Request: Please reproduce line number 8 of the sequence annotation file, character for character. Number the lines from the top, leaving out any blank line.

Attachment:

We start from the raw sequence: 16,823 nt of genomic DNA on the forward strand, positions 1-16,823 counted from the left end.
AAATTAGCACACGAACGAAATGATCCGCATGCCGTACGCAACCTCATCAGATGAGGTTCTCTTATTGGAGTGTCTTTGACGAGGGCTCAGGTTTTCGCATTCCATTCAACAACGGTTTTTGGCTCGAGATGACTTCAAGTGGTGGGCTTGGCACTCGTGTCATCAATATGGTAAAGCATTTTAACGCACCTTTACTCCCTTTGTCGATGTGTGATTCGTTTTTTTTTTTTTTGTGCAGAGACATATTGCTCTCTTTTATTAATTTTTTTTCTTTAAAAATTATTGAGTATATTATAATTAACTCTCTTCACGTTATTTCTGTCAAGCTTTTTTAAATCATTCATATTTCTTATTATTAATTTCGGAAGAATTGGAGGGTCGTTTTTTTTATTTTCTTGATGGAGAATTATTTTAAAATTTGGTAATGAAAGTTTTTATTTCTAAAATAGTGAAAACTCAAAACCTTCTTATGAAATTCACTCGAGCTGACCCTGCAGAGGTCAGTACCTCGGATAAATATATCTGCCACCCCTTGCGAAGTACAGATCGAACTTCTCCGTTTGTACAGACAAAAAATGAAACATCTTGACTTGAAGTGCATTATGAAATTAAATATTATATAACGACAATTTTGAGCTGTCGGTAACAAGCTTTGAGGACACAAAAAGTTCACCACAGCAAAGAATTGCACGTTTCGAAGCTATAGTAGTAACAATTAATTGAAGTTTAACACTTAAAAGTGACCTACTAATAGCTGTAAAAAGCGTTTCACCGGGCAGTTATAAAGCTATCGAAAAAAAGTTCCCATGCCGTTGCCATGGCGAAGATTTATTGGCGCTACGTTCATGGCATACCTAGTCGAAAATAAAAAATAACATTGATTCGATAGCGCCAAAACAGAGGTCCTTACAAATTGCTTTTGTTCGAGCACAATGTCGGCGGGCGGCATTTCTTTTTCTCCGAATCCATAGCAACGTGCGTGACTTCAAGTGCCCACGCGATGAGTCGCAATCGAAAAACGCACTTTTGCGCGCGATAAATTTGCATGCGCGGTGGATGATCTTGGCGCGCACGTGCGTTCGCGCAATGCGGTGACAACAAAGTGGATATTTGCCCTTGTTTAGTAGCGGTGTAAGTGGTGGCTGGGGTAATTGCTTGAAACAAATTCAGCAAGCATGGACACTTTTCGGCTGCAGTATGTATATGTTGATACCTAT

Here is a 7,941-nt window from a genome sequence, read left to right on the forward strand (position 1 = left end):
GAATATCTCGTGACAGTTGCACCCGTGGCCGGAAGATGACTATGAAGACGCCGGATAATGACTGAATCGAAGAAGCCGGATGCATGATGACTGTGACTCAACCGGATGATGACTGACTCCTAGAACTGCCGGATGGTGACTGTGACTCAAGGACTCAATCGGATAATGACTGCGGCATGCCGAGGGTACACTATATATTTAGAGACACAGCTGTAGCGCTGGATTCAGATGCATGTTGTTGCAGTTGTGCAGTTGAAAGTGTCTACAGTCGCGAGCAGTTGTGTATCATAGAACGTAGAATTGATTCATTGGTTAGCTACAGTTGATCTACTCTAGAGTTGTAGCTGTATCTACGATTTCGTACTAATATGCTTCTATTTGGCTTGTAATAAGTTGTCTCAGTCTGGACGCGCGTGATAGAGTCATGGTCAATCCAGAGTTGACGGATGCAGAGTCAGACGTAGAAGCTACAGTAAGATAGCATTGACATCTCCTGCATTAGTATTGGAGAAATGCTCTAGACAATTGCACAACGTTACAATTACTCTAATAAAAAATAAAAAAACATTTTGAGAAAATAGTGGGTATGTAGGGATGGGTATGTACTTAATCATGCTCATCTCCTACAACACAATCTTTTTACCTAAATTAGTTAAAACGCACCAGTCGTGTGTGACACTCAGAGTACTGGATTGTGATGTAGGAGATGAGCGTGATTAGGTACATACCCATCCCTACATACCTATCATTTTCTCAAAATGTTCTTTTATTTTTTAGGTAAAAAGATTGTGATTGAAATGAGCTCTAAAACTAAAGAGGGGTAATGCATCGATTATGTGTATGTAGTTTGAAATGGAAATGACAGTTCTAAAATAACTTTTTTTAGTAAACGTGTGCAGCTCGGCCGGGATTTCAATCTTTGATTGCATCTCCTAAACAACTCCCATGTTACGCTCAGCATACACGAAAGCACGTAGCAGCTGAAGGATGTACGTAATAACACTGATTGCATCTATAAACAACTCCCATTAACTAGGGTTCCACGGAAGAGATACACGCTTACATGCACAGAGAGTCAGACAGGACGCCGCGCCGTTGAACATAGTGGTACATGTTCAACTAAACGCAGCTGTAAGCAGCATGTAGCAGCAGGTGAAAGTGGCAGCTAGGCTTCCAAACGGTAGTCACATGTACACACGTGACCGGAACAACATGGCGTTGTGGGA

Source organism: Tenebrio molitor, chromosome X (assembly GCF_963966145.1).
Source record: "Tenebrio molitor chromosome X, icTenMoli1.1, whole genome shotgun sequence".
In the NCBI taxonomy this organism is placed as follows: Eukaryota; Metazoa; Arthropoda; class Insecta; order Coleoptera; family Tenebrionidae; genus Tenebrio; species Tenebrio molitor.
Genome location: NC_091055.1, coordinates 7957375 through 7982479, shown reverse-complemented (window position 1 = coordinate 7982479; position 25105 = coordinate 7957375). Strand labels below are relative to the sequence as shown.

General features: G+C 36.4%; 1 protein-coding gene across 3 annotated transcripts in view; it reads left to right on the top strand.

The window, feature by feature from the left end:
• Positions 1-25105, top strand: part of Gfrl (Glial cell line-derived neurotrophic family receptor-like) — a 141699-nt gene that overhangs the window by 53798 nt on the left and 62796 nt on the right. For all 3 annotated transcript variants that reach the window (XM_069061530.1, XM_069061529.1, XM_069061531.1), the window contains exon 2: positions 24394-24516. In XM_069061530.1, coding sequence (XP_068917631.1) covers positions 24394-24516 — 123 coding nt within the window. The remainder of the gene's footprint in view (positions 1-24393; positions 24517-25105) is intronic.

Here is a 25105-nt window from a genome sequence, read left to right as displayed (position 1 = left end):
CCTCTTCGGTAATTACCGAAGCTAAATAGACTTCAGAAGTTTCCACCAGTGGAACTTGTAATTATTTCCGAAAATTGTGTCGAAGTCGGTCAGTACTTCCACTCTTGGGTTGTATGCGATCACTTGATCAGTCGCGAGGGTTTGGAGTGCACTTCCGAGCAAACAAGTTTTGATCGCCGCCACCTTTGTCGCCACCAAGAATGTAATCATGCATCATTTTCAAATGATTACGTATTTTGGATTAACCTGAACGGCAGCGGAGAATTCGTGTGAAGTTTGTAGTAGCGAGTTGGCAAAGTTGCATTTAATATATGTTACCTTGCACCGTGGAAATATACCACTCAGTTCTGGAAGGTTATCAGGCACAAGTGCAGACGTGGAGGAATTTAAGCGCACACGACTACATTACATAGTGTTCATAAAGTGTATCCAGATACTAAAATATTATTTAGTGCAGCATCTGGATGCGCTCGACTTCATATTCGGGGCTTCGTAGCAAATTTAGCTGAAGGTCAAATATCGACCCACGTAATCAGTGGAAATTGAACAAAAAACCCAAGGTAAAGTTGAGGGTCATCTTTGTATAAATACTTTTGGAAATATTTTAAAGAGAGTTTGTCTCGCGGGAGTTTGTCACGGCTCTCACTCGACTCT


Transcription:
Genome location: NC_091055.1, coordinates 7957375 through 7982479, shown reverse-complemented (window position 1 = coordinate 7982479; position 25105 = coordinate 7957375). Strand labels below are relative to the sequence as shown.